Learning how to ride safely due to a dead battery

I was leaving work – late – the other night in what seemed a normal manner. It was dry and clear, but dark as I’d stayed at work solving a problem (funny how you can be most productive in an office environment when 80% of the rest of the company has already left.) I grabbed my bike off the rack, flicked on the lights (they are nice and bright) and roll out the door.

About halfway home from the office I’ve got this strange feeling something isn’t right. I’m riding on lit streets, but on a whim I put my hand in front of the Planet Bike Blaze 1/2w Headlight mounted on my handlebars. It barely illuminates my palm at 4 inches. Damn. Dead batteries. While I’m at it I stop and check the tail light. Completely dead. I try to turn it on. Dim light then nothing. Damn. More dead batteries.

Not to worry – I have spares in my backpack.  Hmmm….. my backpack. That would be helpful if I actually had my backpack instead of my messenger bag. Which also means I don’t have a lock for my bike. I’m disinclined to leave my bike sitting outside a gas station store unlocked while I grab batteries, and since I’m about half way home anyhow I decided to just pedal on and get fresh batteries at home.

As I head out, knowing I don’t have any lights seems to created a heightened state of awareness. I look both ways at intersections – about 5 times. I find myself looking over my shoulder a lot more. My hearing seems more acute – I’m conscious of hearing cars approaching from side streets. But then I remember something that I said myself, in a different context, that makes me immediately feel like hypocrite:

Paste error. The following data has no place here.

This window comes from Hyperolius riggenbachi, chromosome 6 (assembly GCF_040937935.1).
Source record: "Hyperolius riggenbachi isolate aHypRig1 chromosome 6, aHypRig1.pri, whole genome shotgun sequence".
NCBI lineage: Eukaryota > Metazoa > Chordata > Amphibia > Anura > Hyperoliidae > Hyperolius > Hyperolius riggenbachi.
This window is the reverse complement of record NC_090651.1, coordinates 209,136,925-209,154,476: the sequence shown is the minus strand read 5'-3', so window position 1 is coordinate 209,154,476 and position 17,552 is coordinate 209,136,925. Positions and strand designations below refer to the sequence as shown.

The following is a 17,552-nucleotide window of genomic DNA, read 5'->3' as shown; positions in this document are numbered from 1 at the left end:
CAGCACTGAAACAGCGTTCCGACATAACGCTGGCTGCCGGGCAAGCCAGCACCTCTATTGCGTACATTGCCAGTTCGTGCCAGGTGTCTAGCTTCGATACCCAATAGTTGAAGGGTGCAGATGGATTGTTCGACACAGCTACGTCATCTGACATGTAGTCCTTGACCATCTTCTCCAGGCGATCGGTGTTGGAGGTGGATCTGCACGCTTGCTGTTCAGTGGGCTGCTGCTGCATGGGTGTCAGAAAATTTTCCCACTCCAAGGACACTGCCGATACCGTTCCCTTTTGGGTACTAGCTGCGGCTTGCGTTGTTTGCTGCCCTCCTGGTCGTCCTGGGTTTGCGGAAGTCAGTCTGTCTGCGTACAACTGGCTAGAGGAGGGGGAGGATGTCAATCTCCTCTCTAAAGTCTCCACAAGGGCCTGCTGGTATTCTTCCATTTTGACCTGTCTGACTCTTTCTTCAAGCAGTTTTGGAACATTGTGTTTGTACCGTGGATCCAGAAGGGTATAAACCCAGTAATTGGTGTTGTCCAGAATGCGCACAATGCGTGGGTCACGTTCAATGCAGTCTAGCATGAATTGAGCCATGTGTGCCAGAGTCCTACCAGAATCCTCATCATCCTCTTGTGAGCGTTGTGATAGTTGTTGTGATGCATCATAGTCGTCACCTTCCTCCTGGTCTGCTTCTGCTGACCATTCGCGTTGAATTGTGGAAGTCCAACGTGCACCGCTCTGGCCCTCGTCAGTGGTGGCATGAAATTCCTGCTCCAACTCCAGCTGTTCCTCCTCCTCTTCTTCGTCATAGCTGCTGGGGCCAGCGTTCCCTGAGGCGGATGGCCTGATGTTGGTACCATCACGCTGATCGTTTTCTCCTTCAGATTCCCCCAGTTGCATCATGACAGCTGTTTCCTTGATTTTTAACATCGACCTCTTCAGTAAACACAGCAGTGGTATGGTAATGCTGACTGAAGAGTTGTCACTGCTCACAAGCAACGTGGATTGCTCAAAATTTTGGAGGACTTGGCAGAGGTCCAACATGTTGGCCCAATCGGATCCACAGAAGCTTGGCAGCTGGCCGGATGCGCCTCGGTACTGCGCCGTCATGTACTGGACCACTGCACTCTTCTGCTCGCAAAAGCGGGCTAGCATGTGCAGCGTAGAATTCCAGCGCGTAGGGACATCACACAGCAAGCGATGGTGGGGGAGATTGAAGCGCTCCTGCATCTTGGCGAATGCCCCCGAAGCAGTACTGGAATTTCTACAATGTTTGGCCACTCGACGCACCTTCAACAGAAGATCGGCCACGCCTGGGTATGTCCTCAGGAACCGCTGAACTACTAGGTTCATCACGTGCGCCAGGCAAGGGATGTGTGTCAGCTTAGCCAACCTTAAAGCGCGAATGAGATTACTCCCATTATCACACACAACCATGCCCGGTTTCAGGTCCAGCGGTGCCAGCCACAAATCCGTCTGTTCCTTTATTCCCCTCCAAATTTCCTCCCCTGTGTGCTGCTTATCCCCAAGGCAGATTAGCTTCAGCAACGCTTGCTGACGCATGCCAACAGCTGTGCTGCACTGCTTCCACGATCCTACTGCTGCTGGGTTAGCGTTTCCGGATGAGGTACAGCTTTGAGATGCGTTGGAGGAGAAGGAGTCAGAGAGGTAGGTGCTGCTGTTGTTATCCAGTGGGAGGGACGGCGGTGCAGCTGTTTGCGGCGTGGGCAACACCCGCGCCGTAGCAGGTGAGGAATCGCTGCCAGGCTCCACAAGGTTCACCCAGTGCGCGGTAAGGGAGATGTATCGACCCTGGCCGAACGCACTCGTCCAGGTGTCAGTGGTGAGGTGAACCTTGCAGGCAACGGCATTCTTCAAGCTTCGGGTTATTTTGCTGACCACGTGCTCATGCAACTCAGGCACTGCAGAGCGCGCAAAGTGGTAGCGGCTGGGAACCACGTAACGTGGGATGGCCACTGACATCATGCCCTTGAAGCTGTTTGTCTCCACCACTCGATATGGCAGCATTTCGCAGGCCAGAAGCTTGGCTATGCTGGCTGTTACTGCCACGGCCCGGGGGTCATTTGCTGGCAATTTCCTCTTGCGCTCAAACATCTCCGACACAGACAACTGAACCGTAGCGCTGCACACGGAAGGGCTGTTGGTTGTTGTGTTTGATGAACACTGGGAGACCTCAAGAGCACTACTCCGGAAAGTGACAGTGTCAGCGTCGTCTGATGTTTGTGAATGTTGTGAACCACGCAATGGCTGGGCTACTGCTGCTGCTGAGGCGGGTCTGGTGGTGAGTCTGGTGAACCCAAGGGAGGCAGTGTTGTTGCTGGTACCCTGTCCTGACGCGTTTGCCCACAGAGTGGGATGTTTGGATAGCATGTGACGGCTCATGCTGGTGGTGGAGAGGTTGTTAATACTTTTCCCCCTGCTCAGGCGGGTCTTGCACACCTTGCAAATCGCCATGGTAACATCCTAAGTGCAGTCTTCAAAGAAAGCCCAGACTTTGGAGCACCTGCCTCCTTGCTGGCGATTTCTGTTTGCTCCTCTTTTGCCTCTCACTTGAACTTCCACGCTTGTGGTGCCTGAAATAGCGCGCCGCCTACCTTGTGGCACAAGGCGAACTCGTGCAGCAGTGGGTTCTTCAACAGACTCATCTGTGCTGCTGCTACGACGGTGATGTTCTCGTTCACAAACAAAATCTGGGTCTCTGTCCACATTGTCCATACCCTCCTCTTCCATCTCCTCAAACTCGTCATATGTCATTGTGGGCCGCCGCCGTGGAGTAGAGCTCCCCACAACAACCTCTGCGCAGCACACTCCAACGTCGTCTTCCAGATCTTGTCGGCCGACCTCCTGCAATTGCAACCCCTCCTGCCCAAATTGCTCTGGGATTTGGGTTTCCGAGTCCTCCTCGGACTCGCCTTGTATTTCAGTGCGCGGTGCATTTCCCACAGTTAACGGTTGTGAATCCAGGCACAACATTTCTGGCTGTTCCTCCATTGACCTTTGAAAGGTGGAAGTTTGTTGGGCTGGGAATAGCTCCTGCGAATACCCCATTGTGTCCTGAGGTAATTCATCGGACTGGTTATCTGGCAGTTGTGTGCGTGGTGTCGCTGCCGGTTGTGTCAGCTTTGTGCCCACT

If you find yourself riding differently when you are not wearing a helmet then when you are, then you are doing something wrong. If you are more careful, or imagine that you would be, when you are riding without a helmet then you are putting far too much stock in the idea that the helmet will protect you. You should ride with just as much care regardless of what you have strapped on your head. Not only are helmets not shown to offer any real protection statistically, that plastic hat isn’t going to provide any protection against the more common injuries in bike crashes – road rash, broken collar bones, wrists and ribs. Don’t assume your safety equipment will protect you – always operate as if you have no safety equipment. To do otherwise is folly.

At the time I was talking more about bicycle helmets. But here I was, relying on my safety equipment. My 1/2w headlight doesn’t really provide any significant illumination of the rode in front of me as I pedal along at 15-20 MPH. It is there more to make me more visible than to make the road more visible to me.

So why was I riding differently now that I was conscious I didn’t have my bike lights. Why was I paying more attention to the road than the night before when my lights and been (presumably) shining brightly?

Well, frankly, because I was doing the exact same thing I’d advised others not to in my quote above. I was presuming that my safety equipment would protect me in a way that allowed me to relax – lower my defenses slightly.

Shame on me. I’m glad my batteries died that night. I reminded me not to let my awareness dim like my lights did – ever…